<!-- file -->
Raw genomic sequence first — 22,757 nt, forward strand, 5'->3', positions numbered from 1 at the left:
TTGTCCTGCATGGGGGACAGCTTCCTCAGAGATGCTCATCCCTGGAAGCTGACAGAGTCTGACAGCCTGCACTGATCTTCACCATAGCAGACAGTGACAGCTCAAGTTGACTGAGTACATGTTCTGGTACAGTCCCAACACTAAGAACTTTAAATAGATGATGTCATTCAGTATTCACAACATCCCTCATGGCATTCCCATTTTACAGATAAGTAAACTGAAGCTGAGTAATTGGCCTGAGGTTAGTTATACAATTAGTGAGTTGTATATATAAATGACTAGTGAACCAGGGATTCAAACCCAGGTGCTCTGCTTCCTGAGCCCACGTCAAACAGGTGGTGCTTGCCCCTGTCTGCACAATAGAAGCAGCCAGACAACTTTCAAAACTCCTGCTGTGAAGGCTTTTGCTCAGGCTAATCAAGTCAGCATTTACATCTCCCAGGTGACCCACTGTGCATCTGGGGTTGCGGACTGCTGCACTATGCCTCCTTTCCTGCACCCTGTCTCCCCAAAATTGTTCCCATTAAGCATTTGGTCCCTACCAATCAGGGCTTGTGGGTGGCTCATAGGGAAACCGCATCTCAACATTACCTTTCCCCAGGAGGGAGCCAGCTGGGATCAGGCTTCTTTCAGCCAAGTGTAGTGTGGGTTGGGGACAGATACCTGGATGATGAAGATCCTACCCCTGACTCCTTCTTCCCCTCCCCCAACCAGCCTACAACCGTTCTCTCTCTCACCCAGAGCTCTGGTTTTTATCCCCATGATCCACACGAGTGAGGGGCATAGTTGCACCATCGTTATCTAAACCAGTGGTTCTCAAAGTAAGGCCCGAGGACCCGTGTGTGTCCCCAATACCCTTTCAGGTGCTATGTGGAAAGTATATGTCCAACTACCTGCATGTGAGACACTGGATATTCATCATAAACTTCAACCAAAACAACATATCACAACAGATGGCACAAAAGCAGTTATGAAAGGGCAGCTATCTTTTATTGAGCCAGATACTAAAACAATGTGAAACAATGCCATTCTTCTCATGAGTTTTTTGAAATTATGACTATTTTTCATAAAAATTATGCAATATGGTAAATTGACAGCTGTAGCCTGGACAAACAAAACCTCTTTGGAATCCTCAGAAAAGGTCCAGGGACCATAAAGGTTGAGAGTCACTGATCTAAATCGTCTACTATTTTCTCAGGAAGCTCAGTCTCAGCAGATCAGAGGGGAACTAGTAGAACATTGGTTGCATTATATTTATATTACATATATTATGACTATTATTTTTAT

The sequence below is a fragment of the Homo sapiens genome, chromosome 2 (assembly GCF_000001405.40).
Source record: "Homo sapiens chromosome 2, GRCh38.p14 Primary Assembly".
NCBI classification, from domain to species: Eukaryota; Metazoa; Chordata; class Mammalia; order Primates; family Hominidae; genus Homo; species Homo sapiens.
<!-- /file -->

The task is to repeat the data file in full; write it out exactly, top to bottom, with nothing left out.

Raw genomic sequence first — 22,757 nt, forward strand, 5'->3', positions numbered from 1 at the left:
TTGTCCTGCATGGGGGACAGCTTCCTCAGAGATGCTCATCCCTGGAAGCTGACAGAGTCTGACAGCCTGCACTGATCTTCACCATAGCAGACAGTGACAGCTCAAGTTGACTGAGTACATGTTCTGGTACAGTCCCAACACTAAGAACTTTAAATAGATGATGTCATTCAGTATTCACAACATCCCTCATGGCATTCCCATTTTACAGATAAGTAAACTGAAGCTGAGTAATTGGCCTGAGGTTAGTTATACAATTAGTGAGTTGTATATATAAATGACTAGTGAACCAGGGATTCAAACCCAGGTGCTCTGCTTCCTGAGCCCACGTCAAACAGGTGGTGCTTGCCCCTGTCTGCACAATAGAAGCAGCCAGACAACTTTCAAAACTCCTGCTGTGAAGGCTTTTGCTCAGGCTAATCAAGTCAGCATTTACATCTCCCAGGTGACCCACTGTGCATCTGGGGTTGCGGACTGCTGCACTATGCCTCCTTTCCTGCACCCTGTCTCCCCAAAATTGTTCCCATTAAGCATTTGGTCCCTACCAATCAGGGCTTGTGGGTGGCTCATAGGGAAACCGCATCTCAACATTACCTTTCCCCAGGAGGGAGCCAGCTGGGATCAGGCTTCTTTCAGCCAAGTGTAGTGTGGGTTGGGGACAGATACCTGGATGATGAAGATCCTACCCCTGACTCCTTCTTCCCCTCCCCCAACCAGCCTACAACCGTTCTCTCTCTCACCCAGAGCTCTGGTTTTTATCCCCATGATCCACACGAGTGAGGGGCATAGTTGCACCATCGTTATCTAAACCAGTGGTTCTCAAAGTAAGGCCCGAGGACCCGTGTGTGTCCCCAATACCCTTTCAGGTGCTATGTGGAAAGTATATGTCCAACTACCTGCATGTGAGACACTGGATATTCATCATAAACTTCAACCAAAACAACATATCACAACAGATGGCACAAAAGCAGTTATGAAAGGGCAGCTATCTTTTATTGAGCCAGATACTAAAACAATGTGAAACAATGCCATTCTTCTCATGAGTTTTTTGAAATTATGACTATTTTTCATAAAAATTATGCAATATGGTAAATTGACAGCTGTAGCCTGGACAAACAAAACCTCTTTGGAATCCTCAGAAAAGGTCCAGGGACCATAAAGGTTGAGAGTCACTGATCTAAATCGTCTACTATTTTCTCAGGAAGCTCAGTCTCAGCAGATCAGAGGGGAACTAGTAGAACATTGGTTGCATTATATTTATATTACATATATTATGACTATTATTTTTAT

The sequence below is a fragment of the Homo sapiens genome, chromosome 2 (assembly GCF_000001405.40).
Source record: "Homo sapiens chromosome 2, GRCh38.p14 Primary Assembly".
NCBI classification, from domain to species: Eukaryota; Metazoa; Chordata; class Mammalia; order Primates; family Hominidae; genus Homo; species Homo sapiens.